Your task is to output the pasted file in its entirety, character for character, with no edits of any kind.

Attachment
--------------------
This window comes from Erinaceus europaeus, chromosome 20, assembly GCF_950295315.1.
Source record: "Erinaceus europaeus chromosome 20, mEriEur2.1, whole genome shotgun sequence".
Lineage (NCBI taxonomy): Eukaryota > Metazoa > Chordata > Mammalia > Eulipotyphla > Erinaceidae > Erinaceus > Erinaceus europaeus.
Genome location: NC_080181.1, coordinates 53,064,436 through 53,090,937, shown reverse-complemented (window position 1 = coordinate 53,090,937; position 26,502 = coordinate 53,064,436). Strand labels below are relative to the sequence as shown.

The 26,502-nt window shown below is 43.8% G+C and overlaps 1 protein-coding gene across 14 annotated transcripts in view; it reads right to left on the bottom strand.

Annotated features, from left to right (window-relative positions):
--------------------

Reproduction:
This window comes from Erinaceus europaeus, chromosome 20, assembly GCF_950295315.1.
Source record: "Erinaceus europaeus chromosome 20, mEriEur2.1, whole genome shotgun sequence".
Lineage (NCBI taxonomy): Eukaryota > Metazoa > Chordata > Mammalia > Eulipotyphla > Erinaceidae > Erinaceus > Erinaceus europaeus.
Genome location: NC_080181.1, coordinates 53,064,436 through 53,090,937, shown reverse-complemented (window position 1 = coordinate 53,090,937; position 26,502 = coordinate 53,064,436). Strand labels below are relative to the sequence as shown.

The 26,502-nt window shown below is 43.8% G+C and overlaps 1 protein-coding gene across 14 annotated transcripts in view; it reads right to left on the bottom strand.

Annotated features, from left to right (window-relative positions):